The Ohio Resident Educator Program began in 2011 and is a comprehensive, four-year initiative to assist beginning teachers with mentoring and professional development as they start their education careers. The Resident Educator Program is designed to improve teacher retention, enhance teacher quality, and result in improved student achievement. The Ohio Resident Educator Program can be envisioned as a professional pathway to continued professional learning, leading educators to more effective practices and excellence in teaching. Ohio Revised Code 3319.223 and Ohio Administrative Code 3301-24-04 provide the basis for the Ohio Resident Educator Program and the requirement to successfully pass the Resident Educator Summative Assessment (RESA). When teachers successfully complete program requirements, including the RESA component, they become eligible for a professional teaching license.

Milestone: Of the 42 2nd and 3rd year Wittenberg graduates that took RESA in the 2019/2020 school year, the pass rate remains at 100% for all those matriculating through the Education programs at Wittenberg.

In 2021, of the 35 - 2nd and 3rd year Wittenberg graduates that took RESA in the 2020/2021 school year, the pass rate remains at 100% for all those matriculating through the Education programs at Wittenberg.

Employer Satisfaction: Initial Licensure The Ohio Department of higher education no longer solicits or provides employer satisfaction data. The Education department at Wittenberg has pursued this task at both the Initial licensure and Principal levels.

Employer Satisfaction: Initial Licensure

 UnsatisfactoryCompetentProficientDistinguished
2018-20190%20%80%0%
2019-20200%19%69%12%
2020-20210%0%75%25%

Employer Satisfaction:  Principal ODHE data is not available for the effectiveness of our Principal graduates. Wittenberg has reached out to the employers of our Principal graduates

 UnsatisfactoryCompetentProficientDistinguished
2021 Rating0%17%70%13%

State records and data represent only one way that Wittenberg’s programs assess not only Candidate success. Wittenberg also reviews field placement performance, satisfaction surveys by alumni, employers, and student teacher supervisors. This information helps programs make decisions about where programs are strong or need greater emphasis.

This survey indicates that employers (principals) viewed Wittenberg graduates as predominantly “proficient” as teachers. Well beyond the expected “competent” rating of a new teacher, Wittenberg teachers excelled here. The SP 2020 data due to Covid-19 online teaching was not able to be collected.

Alumni Responses – this survey reaches out to graduates currently teaching in their field and asks about their satisfaction with how prepared they were to enter into their professional careers.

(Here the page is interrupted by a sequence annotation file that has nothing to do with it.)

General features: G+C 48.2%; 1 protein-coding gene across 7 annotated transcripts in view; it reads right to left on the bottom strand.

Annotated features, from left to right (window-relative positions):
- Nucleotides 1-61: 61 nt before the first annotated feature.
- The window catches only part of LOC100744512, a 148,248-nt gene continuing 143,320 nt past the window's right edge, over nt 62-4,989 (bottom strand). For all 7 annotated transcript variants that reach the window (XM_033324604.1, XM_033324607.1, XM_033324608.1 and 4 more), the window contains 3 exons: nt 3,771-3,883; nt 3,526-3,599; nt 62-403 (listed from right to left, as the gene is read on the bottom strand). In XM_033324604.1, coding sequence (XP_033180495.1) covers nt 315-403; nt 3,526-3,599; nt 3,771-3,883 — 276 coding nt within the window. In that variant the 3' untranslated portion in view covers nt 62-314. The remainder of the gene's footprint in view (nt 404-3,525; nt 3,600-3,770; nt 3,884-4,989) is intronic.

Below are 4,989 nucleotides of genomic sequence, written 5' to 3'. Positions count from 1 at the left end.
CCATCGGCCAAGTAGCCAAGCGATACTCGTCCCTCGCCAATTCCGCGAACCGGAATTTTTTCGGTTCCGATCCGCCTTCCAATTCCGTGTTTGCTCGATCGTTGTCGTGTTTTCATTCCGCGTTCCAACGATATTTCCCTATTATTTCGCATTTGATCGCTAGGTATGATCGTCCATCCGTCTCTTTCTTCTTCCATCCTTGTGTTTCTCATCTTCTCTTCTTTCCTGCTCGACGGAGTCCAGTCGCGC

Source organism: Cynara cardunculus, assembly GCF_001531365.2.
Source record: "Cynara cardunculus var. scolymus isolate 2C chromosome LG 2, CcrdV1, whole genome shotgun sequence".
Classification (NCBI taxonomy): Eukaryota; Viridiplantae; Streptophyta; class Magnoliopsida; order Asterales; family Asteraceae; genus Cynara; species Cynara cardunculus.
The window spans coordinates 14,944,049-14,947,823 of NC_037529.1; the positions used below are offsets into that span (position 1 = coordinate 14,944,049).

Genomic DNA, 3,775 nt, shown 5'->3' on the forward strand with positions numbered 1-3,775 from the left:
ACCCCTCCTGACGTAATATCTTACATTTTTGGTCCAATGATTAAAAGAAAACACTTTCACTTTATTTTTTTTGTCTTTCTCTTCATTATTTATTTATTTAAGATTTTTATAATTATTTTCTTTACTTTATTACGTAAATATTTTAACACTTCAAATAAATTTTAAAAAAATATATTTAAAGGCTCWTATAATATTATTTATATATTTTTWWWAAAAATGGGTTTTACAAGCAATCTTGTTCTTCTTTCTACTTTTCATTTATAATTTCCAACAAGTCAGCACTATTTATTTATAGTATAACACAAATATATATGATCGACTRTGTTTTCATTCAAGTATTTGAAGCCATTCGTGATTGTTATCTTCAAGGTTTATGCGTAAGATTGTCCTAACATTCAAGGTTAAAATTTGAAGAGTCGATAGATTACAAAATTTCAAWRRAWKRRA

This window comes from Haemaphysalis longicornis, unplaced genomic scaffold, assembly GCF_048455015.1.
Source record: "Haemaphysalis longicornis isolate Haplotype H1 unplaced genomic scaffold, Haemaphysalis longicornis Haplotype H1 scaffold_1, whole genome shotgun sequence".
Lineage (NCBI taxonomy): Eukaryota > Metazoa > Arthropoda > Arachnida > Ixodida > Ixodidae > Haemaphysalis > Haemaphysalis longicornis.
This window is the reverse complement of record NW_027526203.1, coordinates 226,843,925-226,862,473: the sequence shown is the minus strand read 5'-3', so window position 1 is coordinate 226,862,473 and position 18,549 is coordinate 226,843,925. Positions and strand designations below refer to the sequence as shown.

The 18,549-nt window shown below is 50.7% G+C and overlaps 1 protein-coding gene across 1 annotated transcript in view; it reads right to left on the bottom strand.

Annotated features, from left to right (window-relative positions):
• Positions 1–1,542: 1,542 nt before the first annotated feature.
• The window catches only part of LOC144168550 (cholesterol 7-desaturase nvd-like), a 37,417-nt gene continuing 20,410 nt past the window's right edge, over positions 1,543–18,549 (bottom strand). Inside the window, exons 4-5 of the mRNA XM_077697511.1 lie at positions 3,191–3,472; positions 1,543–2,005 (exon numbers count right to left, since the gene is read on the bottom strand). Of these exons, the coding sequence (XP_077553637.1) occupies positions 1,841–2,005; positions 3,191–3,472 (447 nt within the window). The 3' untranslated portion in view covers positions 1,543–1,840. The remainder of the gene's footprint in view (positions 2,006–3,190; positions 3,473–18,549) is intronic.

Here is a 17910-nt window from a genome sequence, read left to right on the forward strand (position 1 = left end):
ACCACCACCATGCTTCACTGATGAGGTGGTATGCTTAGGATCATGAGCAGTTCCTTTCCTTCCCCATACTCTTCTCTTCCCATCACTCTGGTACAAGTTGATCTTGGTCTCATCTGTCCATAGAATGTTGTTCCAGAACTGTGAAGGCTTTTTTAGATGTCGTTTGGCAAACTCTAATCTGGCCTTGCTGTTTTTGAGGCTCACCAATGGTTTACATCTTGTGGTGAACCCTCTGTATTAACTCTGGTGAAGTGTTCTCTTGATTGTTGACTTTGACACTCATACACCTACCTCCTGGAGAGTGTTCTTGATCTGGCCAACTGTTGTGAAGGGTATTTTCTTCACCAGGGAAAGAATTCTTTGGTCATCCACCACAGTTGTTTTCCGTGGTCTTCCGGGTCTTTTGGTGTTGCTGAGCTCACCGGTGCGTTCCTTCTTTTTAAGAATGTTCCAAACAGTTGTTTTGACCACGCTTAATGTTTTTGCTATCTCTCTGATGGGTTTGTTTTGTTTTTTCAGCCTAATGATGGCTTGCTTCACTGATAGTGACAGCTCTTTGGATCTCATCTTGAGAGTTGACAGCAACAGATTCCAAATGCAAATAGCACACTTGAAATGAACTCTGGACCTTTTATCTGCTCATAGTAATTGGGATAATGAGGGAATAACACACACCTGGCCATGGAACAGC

University Supervisor Surveys – these surveys ask the University Supervisors about the mentoring ability of the Clinical Educators (k-12 teachers)

Clinical Educator Surveys - These surveys ask our K-12 partners about their experiences with Wittenberg Student Teachers

Principal Internship Survey – this questionnaire is produced by the Ohio Department of Higher Education and collected by ODHE – This examines the candidates’ view of their program.

Principal Mentor Survey – this questionnaire is produced by the Ohio Department of Higher Education and collected by ODHE. This examines the candidates’ view of their mentor.

R.5.3 Wittenberg Department of Education Grant engaging faculty, school districts, and community members. Learn more

Measure 3: (Initial and Advanced). Candidate competency at program completion.

Licensure candidates must pass each course with at least a C-, have at least a 2.50 gpa to be admitted into an education program and have at least a 2.75 gpa in education classes to enter into student teaching. Program completers must pass the Ohio Assessment for Educators Tests (OAE) to obtain licenses. Below you will find data illustrating Wittenberg pass rates for these required tests. Licensure tests exam 1. Content Knowledge along with demonstrating an understanding of: 2. Student (k-12) Development and Learning, 3. Assessment, Instruction, and the Learning Environment, and 4. The Professional Environment.

Wittenberg Candidates- both Initial licensure and Principal are impressively successful at passing the required licensure tests. 

  2018-2019  2019-2020  2020-2021  
TEST NAME/ Intended ContentOAE Test Code# Taken# PassedPass Rate# Taken# PassedPass Rate# Taken# PassedPass Rate
Art: Content Knowledge6   4375%   
Biology: Content Knowledge711100%   11100%
Chemistry9         
Early Childhood Education12221986%272696%171695%
Foundations of Reading90272282%2727100%171694%
English Language: Content Knowledge20   7686%77100%
Drama/Theatre4811100%      
Social Studies: Content Knowledge2522100%11100%33100%
Special Education: Core Knowledge & Application431010100%141286%6583%
Mathematics: Content Knowledge27      4375%